1.4. Integrated global pig biodiversity

Comparative genomic analysis of different domestic breeds can prove an efficient way of exploiting the genetic basis of phenotypic variation 40. Phylogenetic studies can reconstruct the correct genealogical ties between species and estimate the time of divergence between two organisms since they last shared a common ancestor.

To help understand the animal evolutionary history and genetic diversity, a variety of genetic markers can be utilized. Genetic markers can generally be grouped into two types based on their association with functionality: type I markers are DNA segments encoding for expressed DNA sequences which possess a relatively low degree of polymorphism but high evolutionary conservation, whereas type II markers usually have no identifiable biological function but they are highly polymorphic and not well conserved between species. The comparison of the characteristics of main classes of genetic markers is shown in Table Table22 41-43. As one of the most widely used marker types, microsatellites (also called simple sequence repeats, SSRs), are characterized as having a short motif, generally from 1 to 6 bp, are commonly regarded as “junk DNA”; however, SSRs have served as one of the most important markers for genome mapping as well as phylogenic studies. SSRs have been more recently proposed to modify genes with which they are associated. The influence of SSRs on gene regulation, transcription and protein function typically depends on the number of repeats, while mutations that add or subtract repeat units are both frequent and reversible. Over the past decade, it have been demonstrated that SSR variation has been tapped by natural and artificial selection to affect almost every aspect of gene function 44. In addition, mtDNA is a widely used molecular tool in domestication studies, but it suffers from the limitations of poor information for the whole genome and the loss of male-mediated gene flows by its maternal inheritance patterns.

Table 2
Characteristics of main classes of genetic markers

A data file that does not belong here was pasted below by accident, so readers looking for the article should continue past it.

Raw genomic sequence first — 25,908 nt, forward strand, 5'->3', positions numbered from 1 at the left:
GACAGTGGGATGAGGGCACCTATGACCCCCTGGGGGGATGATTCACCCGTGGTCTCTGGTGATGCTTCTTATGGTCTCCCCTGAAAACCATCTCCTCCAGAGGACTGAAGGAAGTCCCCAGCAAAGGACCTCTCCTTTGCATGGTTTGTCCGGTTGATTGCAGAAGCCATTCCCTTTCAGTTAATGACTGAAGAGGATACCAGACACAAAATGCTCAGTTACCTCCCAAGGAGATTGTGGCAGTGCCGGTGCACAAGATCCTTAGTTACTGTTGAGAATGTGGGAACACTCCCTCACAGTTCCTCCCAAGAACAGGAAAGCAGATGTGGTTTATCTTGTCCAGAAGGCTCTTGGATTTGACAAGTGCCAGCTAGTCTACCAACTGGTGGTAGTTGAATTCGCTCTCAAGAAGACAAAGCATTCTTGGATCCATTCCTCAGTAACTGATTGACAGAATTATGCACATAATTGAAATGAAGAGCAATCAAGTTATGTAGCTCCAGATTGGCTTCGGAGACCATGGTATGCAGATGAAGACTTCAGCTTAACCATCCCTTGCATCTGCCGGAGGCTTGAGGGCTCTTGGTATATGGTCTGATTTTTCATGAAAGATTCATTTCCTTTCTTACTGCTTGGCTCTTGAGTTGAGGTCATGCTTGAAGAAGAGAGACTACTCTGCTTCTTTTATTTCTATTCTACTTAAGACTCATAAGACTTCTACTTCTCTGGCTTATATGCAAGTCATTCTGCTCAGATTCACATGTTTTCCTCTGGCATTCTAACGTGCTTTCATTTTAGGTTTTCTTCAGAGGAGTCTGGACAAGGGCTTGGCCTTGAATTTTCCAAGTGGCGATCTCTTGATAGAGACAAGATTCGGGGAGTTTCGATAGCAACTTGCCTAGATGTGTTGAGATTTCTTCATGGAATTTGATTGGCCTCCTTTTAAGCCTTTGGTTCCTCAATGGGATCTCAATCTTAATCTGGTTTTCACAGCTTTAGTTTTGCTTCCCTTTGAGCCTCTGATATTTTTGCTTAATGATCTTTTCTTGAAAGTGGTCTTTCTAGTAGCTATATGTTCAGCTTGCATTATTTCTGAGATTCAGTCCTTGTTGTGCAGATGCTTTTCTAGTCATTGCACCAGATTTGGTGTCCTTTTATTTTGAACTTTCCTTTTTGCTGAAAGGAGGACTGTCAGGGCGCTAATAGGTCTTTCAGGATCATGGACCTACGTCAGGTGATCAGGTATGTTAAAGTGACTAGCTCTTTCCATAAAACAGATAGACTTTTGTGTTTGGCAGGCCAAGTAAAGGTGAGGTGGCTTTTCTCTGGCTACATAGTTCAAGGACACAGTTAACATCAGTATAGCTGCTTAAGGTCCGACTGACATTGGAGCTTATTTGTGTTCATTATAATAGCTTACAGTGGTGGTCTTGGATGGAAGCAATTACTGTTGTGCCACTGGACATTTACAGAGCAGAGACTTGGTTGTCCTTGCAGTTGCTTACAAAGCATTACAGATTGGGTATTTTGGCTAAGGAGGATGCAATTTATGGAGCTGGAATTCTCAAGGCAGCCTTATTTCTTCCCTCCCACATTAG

To date, a number of molecular markers have been used for genetic diversity and phylogenetic analysis in pigs including SSRs 45-49, AFLPs 50, 51, SNPs 52, 53 and mtDNA genotyping 2-4, 54-61. SSR markers have been largely used in phylogenetic studies and to measure differences within breeds, however due to their neutral properties, they are poorly correlated with phenotypic changes due to selection. Very recently the use of gene markers has attracted more researchers as variation in these allele frequencies may provide information related to functional differences between breeds. Phylogenetic studies using gene markers or SNPs associated with traits of interest are relevant for breed conservation and potential breeds efficiently for the future production markets. Moreover, mtDNA maternally inherited is useful for tracing the maternal lineages in populations. Alternatively, variable sequences on the Y chromosome are useful to measure breed history and phylogenetic origins, although it is much less variable within species than most other genomic sequences 62. The largest ongoing project on biodiversity studies of pig breeds is the European Union (EU) pig biodiversity project II (PigBioDiv II), which will evaluate and compare genetic diversity among at least 100 pig breeds originated from China and Europe 49-51, 53, 60, 61. The project not only determines the relationships between breeds by estimating genetic distances, based on SSR markers and haplotypic relationships from mtDNA and Y chromosome polymorphisms, but also determines functional differences among breeds by characterizing trait gene loci and QTL regions.

2. Pig genome mapping and sequencing

Over the past years, our understanding of the pig genome has rapidly evolved from the localization of genes on specific chromosomes to high density marker maps, and now the pig whole genome is being completely sequenced which represents a key milestone to exploit the pig genome evolution and decipher the molecular basis of various phenotypic traits.

2.1. Genome positioning system (GPS)

The availability of large-insert libraries 63-68 allows for a more targeted approach to physical and comparative mapping. Over 620K BAC end-sequences (BES) with an average read length of 635 bp have provided a previously untapped source of both coding and noncoding porcine sequence information 69. The first high-resolution, physically anchored, contiguous whole genome radiation hybrid (RH) comparative maps of the porcine autosomes were constructed by using physically anchored sequences derived from BACs 70. Furthermore, a physical map of the pig genome by integrating 265K restriction fingerprints and BES generated from 4 BAC libraries with RH markers, and contig alignments to the human genome was recently constructed with coverage across the 18 pig autosomes and the X chromosome in 176 contigs with an average length of 15 Mb as well as localised representation of the gene rich regions on Y. The map represents an entry point for rapid electronic positional cloning of genes and fine mapping of QTLs, and also provides a platform for the selection of an efficient minimum tiling path (MTP) through the genome to support clone-based sequencing and targeted functional genomics studies (http://www.sanger.ac.uk/Projects/S_scrofa/WebFPC/porcine/large.shtml). Exploitation of this resource as well as the complete human sequence and bioinformatics tools permit the establishment of an ordered list of unique sequences from which to select evenly spaced markers prior to mapping 69.